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Book 40: The Martian by Andy Weir, audiobook read by Wil Wheaton

Note: This will be a general scattershot discussion about my thoughts on the book and the movie, and not a cohesive review.

When movies are based on books I am interested in reading but haven't yet read, I generally wait to read the book until I have seen the movie, but when a movie is made based on a book I have already read, I try to abstain from rereading the book until I have seen the movie. The reason is simple: I am one of those people who can be reduced to near-incoherent rage when a movie severely alters the perfectly good story line of a beloved book, changes the ending beyond recognition or adds unnecessarily to the story (The Hobbit, anyone?) without any apparent reason. I don't mind omissions of unnecessary parts so much (I did not, for example, become enraged to find Tom Bombadil missing from The Lord of the Rings), because one expects that - movies based on books would be TV-series long if they tried to include everything, so the material must be pared down to fit into a movie-length format. Three hours is about the limit I can take.

The Martian first appeared on my horizon as a movie and I only found out later that it was based on a novel. I wasn't interested enough to go see it in the movie theatre, but when I found it on the menu of in-flight entertainment on a flight I took just before the COVID-19 crisis hit, I decided to watch it. I have no regrets. It is a finely crafted thriller and Matt Damon is great in it.

So, when I realised that I had not touched any of my Audible points in 11 months (I've been immersed in podcasts for the last year or so), I decided to do some book shopping, and after listening to the sample on Audible, I decided to get The Martian to start with. It is read by Wil Wheaton, who does a great job of it.

You probably know some of the story, even if you have neither read the book or seen the film: an astronaut is left stranded on Mars when the mission he is on has to be aborted, and he has to survive there until he can be rescued.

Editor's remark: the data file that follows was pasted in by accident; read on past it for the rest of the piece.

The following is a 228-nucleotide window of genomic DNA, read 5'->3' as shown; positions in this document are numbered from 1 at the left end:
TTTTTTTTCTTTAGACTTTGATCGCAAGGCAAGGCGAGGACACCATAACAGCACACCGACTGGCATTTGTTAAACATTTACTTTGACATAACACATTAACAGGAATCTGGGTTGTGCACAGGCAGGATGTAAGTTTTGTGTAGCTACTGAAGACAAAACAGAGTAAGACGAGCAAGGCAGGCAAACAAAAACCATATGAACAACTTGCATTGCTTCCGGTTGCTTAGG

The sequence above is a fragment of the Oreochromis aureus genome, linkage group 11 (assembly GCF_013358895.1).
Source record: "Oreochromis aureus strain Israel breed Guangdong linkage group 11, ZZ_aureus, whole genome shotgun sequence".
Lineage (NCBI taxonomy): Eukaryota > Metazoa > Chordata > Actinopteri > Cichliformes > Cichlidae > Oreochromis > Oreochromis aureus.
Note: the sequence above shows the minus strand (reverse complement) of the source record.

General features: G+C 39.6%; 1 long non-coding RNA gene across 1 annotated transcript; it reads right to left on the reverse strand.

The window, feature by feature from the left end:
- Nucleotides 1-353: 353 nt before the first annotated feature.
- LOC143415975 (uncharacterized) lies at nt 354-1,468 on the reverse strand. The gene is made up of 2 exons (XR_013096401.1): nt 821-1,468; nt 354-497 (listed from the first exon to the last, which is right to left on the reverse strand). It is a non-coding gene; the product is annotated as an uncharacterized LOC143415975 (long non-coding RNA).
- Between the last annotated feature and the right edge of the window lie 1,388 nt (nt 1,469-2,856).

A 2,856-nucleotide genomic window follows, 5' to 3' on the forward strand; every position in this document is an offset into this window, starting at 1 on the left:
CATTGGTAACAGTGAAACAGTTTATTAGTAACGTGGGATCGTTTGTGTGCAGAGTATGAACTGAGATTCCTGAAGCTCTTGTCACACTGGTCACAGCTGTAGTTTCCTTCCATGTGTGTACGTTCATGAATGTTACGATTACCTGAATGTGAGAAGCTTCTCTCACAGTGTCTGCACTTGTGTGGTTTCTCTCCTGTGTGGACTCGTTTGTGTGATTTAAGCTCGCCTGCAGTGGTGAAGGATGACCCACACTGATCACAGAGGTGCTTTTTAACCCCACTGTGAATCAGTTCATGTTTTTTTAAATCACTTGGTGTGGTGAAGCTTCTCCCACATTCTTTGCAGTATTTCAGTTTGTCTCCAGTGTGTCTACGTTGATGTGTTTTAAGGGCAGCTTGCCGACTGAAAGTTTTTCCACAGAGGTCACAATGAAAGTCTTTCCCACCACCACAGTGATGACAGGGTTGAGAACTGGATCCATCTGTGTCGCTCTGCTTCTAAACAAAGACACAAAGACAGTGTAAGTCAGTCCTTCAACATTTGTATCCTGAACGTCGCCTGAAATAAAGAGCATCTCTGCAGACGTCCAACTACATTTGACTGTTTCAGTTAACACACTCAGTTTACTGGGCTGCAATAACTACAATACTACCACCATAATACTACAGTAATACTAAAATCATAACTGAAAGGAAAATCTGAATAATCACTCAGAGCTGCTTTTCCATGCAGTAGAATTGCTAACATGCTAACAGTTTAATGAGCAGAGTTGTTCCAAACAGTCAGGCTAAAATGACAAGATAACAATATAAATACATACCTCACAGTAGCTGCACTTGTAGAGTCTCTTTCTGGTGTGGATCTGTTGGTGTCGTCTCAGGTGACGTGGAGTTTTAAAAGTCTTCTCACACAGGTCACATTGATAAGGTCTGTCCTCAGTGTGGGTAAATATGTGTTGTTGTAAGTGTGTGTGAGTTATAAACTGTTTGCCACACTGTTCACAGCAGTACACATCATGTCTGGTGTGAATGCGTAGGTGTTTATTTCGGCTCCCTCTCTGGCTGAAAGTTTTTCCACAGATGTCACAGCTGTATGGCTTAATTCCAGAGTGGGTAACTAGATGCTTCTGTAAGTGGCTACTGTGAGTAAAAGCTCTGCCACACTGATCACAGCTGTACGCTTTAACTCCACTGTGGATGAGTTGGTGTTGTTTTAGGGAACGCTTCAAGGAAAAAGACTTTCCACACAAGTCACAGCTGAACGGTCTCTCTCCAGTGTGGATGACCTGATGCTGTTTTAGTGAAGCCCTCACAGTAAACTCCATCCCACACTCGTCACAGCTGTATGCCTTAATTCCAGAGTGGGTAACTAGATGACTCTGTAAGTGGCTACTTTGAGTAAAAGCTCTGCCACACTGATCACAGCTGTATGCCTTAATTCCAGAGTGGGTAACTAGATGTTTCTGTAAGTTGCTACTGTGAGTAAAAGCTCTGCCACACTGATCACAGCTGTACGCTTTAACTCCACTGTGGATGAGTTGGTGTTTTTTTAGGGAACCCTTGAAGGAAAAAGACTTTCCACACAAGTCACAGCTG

The book is a mixture of science-fiction and survival tale in the Robinson Crusoe tradition, and its hero, Mark Watney, is a hard-core science geek with a sense of humour, resiliency and problem-solving genius that gets him through his ordeal of being stranded on Mars as much as his knowledge of science does. The book is entertaining, funny and moving, and I am sure I will listen to it again before too long.

This is a mostly epistolary novel, as the story is mainly told through Watney's journal (or log) while he is stuck on Mars. Some chapters tell the story of what's happening on Earth and aboard the Prometheus, the spaceship that his crew-mates are making their way back to Earth on, and there are a handful of third-person passages about his activities on Mars and flash-backs showing how other people see him.

However, looking back on my listening to this book, I am not sure I would have finished it had I tried to read it in the traditional way.

Why? Too many of the science explanations get too long and textbooky. I get why Weir needed to include the science - it would have looked like made-up madness to some and magic to others if he hadn't, and it would have made the story less plausible. However, after a few of these, I kind of found myself spacing out when the explanations began.

As for the science, the initial disaster that strands Mark Watney on Mars in the first place is scientifically impossible - I will let others explain why - and the spaceship that brought him and his crew-mates to Mars is a fictional construct and I do not have enough knowledge of space science/engineering to say whether it may one day become reality. But this is, after all, fiction, and authors do have poetic license to alter reality to suit the story they want to tell, so I'm not complaining.

Other than what mentioned above, the science is apparently pretty accurate. It does stretch the imagination somewhat for one man to know all of this, especially the more complicated bits of chemistry, considering he is a botanist and mechanical engineer and not a chemical engineer.

As for book vs movie, the book is, for obvious reasons, more detailed than the movie, as it leaves out much of the sciency explanations, but the movie makes up for it by adding in something that is missing in the book: what everything, especially the landscape on Mars, looks like. Admittedly, some time did pass between watching the movie and listening to the book, but I did not spot much that was wildly different. The movie does follow the novel pretty well, with some changes and omissions, the biggest of which is the second dust storm near the end. You can find a discussion of others changes/omissions here.

The edition I listened to contains some extra material that seems not to have been included in the original book, including excerpts from Watney's journal from before the mission, and a scene showing how he fared after getting back to earth. The movie has such a scene as well, but it's different. I'm not going to give it away, but let's just say that the book's ending was more realistic than the movie's ending (no worries though: he lives in both versions).


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